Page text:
Fr. Isaac Jogues was originally sent to New France in 1636. After a serious illness that almost killed him, he began to learn Huron and started mission work with the Tobacco Indians. This mission was unsuccessful as many Tobacco Indians became sick and blamed the blackrobes for these infections. In 1641 he was transferred to the Sault; now know as Sault Ste. Marie. In 1642, while returning to Huronia and Quebec, Jogues’ group, including Rene Goupil, was captured and tortured. Thirteen months later, after Rene’s death, Jogues escaped from the Iroquois with the help of the Dutch. He returned to France in 1643. Rumours had spread within the Jesuit community about Jogues’ wellbeing. Seeing him again in France was, as some Jesuits from Rennes later wrote, seeing “Lazarus raised from the dead.”3 In June of 1644 Fr. Jogues returned to Canada. He was assigned to the young colony of Montreal, dealing mostly with the Iroquois. In September, the French decided to progress in a treaty with the Iroquois. Once again, Jogues was sent as an ambassador. Accompanied by Jean de la Lande and a few Hurons, Isaac left Three Rivers on a mission of peace. In June 1647, Quebec received a message from the Dutch announcing that Jogues and de la Lande had been martyred, beaten and tomahawked to death.

Fr. Antoine Daniel arrived in New France in 1632 where he began to learn the Huron language and teach the young Huron. Fr. Daniel translated prayers into Huron and helped create a school in Quebec City for Huron boys. This was the first boys’ college in North America. Although there were to be 10 new pupils, when it came time to leave, their parents could not bear to part. And so, only three Huron boys entered the seminary. Fr. Daniel travelled often between missions. July 4, 1648, three days after returning from a retreat, he was killed during an Iroquois attack. He had finished presiding mass in the morning when they heard the war cries. He went about comforting dying and baptizing all those he could. When the Iroquois finally entered the village, he ran towards them to block the way. Wounded by a gun shot and arrows, he fell and died crying out Jesus’ name. The Iroquois, unrelenting, threw his body into the burning church. “Thus delaying the enemy, he was serviceable to his escaping flock even after his death”.3

These are only three of our eight beloved Canadian martyrs, those who gave their blood for Christ and his Church. They were dedicated men who exiled themselves from their homeland to follow God and “make disciples of all the nations” (Mt 28:19). As Jean de Brebeuf wrote “My God, would that you were better known! Would that this whole Native People have converted itself completely to you! How you are loved! Yea, my God, if all of the torment endured by the captives of this land… should fall upon me, I would offer myself to them with all my heart and I alone would suffer them!”6 It is this zeal and love of God that brought them to give their life. They so loved Christ, His Church and the Native people that laying down their life was the only course of action. It is their stories that are remembered and revered at Canada’s national Martyrs’ shrine in Midland, Ontario. We celebrate their feast day September 26.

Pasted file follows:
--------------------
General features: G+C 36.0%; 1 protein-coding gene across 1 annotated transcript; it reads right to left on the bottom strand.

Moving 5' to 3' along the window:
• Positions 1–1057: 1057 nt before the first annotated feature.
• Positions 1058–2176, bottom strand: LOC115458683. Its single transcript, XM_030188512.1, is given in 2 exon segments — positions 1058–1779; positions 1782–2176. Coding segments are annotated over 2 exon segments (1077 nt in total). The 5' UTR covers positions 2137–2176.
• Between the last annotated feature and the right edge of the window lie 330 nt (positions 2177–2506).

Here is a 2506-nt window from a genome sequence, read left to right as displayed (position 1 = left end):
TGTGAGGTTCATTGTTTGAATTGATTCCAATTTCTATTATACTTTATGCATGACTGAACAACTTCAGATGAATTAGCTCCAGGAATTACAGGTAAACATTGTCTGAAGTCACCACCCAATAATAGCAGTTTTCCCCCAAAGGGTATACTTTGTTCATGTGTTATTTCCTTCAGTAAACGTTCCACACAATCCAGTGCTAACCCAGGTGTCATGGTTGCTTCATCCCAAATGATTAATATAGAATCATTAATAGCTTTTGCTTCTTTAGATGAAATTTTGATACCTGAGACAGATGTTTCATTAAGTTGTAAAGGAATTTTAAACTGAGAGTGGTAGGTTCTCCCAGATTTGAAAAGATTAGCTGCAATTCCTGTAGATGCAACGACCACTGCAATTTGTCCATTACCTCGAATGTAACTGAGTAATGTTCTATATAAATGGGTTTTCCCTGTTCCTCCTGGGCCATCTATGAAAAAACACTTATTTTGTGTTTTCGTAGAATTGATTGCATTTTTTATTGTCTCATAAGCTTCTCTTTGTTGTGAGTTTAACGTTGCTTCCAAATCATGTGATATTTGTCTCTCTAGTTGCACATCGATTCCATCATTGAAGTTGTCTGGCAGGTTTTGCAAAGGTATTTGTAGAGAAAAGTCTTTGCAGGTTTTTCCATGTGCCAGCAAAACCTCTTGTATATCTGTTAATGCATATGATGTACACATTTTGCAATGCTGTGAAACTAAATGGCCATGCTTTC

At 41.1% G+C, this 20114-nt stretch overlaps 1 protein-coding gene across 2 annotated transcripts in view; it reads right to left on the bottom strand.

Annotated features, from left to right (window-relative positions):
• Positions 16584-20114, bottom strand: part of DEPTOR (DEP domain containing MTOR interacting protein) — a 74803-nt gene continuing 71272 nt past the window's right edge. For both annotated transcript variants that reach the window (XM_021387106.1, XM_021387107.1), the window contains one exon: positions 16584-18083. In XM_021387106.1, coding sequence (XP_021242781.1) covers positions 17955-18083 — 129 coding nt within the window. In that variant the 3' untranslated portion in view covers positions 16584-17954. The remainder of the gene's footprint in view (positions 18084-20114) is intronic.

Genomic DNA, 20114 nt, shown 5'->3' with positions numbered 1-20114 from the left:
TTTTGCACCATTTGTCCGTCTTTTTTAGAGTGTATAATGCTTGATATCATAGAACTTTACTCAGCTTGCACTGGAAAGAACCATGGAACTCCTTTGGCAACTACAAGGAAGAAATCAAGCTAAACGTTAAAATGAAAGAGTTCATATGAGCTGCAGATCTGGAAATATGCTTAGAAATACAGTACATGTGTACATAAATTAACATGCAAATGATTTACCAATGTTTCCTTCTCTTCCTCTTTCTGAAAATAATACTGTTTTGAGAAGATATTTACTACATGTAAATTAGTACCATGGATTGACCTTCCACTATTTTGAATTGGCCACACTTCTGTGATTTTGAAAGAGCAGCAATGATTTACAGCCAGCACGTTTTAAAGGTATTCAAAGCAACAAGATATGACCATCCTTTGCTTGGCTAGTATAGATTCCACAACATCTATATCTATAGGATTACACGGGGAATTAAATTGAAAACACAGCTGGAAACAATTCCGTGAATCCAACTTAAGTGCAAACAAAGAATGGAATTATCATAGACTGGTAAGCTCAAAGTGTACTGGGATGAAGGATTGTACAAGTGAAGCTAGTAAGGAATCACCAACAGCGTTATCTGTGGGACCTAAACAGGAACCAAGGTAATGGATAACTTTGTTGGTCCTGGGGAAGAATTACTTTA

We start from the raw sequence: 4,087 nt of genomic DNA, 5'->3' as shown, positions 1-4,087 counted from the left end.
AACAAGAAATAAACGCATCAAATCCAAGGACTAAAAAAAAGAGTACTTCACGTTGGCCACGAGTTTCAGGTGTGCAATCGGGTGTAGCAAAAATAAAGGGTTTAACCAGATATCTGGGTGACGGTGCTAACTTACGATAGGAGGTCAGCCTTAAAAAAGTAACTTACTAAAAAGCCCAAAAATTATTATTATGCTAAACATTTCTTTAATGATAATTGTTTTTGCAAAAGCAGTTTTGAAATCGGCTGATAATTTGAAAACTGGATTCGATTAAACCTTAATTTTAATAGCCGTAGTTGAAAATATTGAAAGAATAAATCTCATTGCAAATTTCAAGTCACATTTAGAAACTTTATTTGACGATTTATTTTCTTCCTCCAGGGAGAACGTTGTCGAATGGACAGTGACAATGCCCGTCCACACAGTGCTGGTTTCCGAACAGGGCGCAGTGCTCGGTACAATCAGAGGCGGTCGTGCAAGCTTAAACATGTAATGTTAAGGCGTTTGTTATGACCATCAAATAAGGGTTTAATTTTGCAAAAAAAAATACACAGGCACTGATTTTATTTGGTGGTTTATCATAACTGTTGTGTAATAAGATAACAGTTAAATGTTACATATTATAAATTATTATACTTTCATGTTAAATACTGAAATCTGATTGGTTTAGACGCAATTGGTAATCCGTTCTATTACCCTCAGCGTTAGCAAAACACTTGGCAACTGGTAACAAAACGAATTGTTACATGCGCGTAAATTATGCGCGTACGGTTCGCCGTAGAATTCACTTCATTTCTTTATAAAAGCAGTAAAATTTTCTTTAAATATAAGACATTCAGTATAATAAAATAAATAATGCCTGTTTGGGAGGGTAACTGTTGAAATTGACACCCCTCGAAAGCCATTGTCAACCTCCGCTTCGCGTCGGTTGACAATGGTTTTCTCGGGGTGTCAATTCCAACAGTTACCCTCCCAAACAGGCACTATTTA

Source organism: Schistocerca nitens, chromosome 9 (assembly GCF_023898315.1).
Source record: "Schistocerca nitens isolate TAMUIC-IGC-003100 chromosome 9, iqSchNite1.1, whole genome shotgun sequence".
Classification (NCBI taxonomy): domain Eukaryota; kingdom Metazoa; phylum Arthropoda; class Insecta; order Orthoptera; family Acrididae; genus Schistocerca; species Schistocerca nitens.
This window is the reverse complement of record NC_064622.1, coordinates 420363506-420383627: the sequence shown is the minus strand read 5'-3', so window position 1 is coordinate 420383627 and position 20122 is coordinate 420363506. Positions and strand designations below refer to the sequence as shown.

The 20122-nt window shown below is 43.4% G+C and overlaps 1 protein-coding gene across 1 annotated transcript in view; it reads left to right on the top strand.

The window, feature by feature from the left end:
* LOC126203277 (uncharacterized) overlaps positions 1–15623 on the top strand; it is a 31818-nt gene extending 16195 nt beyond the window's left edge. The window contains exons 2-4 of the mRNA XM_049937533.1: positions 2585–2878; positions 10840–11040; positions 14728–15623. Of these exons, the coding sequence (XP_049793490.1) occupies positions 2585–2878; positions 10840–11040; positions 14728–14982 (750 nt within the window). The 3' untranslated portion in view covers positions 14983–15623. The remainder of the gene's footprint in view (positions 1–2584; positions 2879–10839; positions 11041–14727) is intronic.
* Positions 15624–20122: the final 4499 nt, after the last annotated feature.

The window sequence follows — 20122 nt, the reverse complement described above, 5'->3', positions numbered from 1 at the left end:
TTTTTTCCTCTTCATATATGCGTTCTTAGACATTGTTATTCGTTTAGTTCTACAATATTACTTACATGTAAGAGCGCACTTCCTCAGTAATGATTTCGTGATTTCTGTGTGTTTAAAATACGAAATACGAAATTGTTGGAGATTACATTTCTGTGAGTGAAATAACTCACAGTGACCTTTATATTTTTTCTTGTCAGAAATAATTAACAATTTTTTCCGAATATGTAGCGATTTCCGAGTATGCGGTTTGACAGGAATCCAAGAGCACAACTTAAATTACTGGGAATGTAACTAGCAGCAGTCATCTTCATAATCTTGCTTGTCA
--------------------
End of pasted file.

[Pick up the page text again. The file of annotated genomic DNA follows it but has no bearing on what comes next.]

1. Martyr’s Shrine, Midland, Ontario, Canada http://www.martyrs-shrine.com/story/index.cfm?
  2. Resources for Catholic Educators http://elvis.rowan.edu/~kilroy/JEK/10/19.html
  3. Martyrs of New France http://www.wyandot.org/martyr.htm
  4. New Advent http://www.newadvent.org/cathen/10378a.htm
  5. OCY Archdiocese of Toronto
  6. Pastoral Letter – 350th Anniversary of Canadian Martyrs. Canadian Bishops’ Permanent Council http://www.ewtn.com/library/MARY/CNDMRTRS.HTM

Eucharistic Testimony

Adrienne Jones, South Carolina, USA

I’m Roman Catholic, but I grew up in the US in a mostly Southern Baptist family. In this Protestant environment, I tended to focus on the Word of God as the central aspect of my religious experience. It wasn’t until my two years in Japan, with no Catholic church to attend, that I first experienced the hunger to partake in the liturgical feast, the divine communion with God offered to us. I missed the body and blood of Jesus. The occasional bread and grape juice offered at the international church I went to just didn’t cut it. Currently in Ottawa, I’m a member of a faith-filled Eastern Catholic student group; I’ve learned to cherish the Eucharist because in celebrating it, we are celebrating along with all the saints and angels in heaven. A heavenly feast! That brings us compassion and mercy! No mortal food could ever taste so sweet!

Eucharistic Commitment

I will reflect on the prayer to Our Father. What does “Thy Kingdom Come, Thy Will Be Done on Earth as It is in Heaven” mean to me and what can I do to open myself to His will, in preparation for His Kingdom?